-3

I saw problem in this piece of code:

byte[] buf = new byte[6];
buf = "abcdef".getBytes();
System.out.println(buf.length);

Array was made for 6 bytes. If I get bytes from string with length 6 I will get much more bytes. So how will all these bytes get into this array? But this is working. Moreover, buf.length shows length of that array as it is array of chars not those bytes. Afterwards, I realized that in

byte[] buf = new byte[6];

6 does not mean much, i.e. I can put there 0 or 1 or 2 or so on and code will work (with buf.length showing length of given string not array - what I see as second problem or discrepancy).

This question is different than Why does Java's String.getBytes() uses “ISO-8859-1” because it have one aspect more, at least: variables assignment oversight (getBytes() returns new array), i.e. it don't fully address my question.

7
  • First, there's no need to pre-allocate the byte[], because getBytes allocates one for you. What happens is that the garbage collector will identify that the first array you've allocated is unnecessary anymore and will get rid of it for you. Second, no one said it's one byte per character. It depends on your text encoding (and there are many different encoding types; e.g., in UNICODE, your String will take 14 bytes). Aug 8 '15 at 14:07
  • I thought that getBytes() return array of 0 and 1. Acctualy, I was not sure. Now I tested.
    – Luka
    Aug 8 '15 at 14:59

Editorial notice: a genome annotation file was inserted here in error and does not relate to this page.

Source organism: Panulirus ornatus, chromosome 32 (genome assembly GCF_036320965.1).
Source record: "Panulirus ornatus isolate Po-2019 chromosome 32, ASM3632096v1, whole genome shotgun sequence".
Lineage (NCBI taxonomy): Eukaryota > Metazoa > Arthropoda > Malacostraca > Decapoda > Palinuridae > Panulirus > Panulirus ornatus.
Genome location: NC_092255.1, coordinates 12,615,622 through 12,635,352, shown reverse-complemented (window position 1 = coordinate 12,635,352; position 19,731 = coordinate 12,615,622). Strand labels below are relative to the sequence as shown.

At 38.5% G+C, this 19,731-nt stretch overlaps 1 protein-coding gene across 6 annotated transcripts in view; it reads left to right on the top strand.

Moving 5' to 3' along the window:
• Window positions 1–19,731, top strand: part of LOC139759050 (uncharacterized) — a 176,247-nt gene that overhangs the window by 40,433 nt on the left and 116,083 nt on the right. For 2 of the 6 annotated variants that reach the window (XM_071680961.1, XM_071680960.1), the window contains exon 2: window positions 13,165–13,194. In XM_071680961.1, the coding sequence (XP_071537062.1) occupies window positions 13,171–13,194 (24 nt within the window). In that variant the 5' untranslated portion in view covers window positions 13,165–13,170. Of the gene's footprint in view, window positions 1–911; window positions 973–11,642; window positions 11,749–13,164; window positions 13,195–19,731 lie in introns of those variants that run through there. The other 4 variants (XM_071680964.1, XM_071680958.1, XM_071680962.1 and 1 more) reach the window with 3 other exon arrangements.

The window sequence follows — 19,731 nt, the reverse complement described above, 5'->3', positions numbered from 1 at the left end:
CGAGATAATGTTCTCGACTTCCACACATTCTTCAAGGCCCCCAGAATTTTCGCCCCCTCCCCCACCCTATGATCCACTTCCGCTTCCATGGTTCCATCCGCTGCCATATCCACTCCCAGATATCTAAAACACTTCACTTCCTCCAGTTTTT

• @MosheBixenshpaner - your assertion is wrong; this string will NOT take 14 bytes in Unicode. Unicode does not determine how many bytes a string takes. The encoding determines that depending on the contents of the String. UTF-8, UTF-16 and UTF-32 all can encode Unicode characters. Unicode is not tied to the byte representation its specification says nothing about that.
    – user177800
    Aug 8 '15 at 15:56
  • @JarrodRoberson Thank you.
    – Luka
    Aug 8 '15 at 16:16
  • @JarrodRoberson, agreed. Read my comment with UTF-16 instead of UNICODE. Aug 8 '15 at 22:46
6

That is not how variable assignments work

Thinking that assigning a 6 byte array to a variable will limit the length of any other arrays assigned to the same variable show a fundamental lack of comprehension on what variable are and how they work.

Really think about why you think assigning a variable to a fixed length array would limit the length of being assigned to another length array?

Strings are Unicode in Java

Strings in Java are Unicode and internally represented as UTF-16 which means they are 2 or 4 bytes per character in memory. When they are converted to a byte array the number of bytes that represents the string is determined by what encoding is used when converting to the byte[].

Always specify an appropriate character encoding when converting Strings to arrays to get what you expect.

But even then UTF-8 would not guarantee single bytes per character, and ASCII would be not be able to represent non ASCII Unicode characters.

Character encoding is tricky

The ubiquitous internet encoding standard is UTF-8 it will correct in 99.9999999% of all cases, in those cases it isn't converting UTF-8 to the correct encoding is trivial because UTF-8 is so well supported in every toolchain.

Learn to make everything final and you will a lot easier time and less confusion.

import com.google.common.base.Charsets;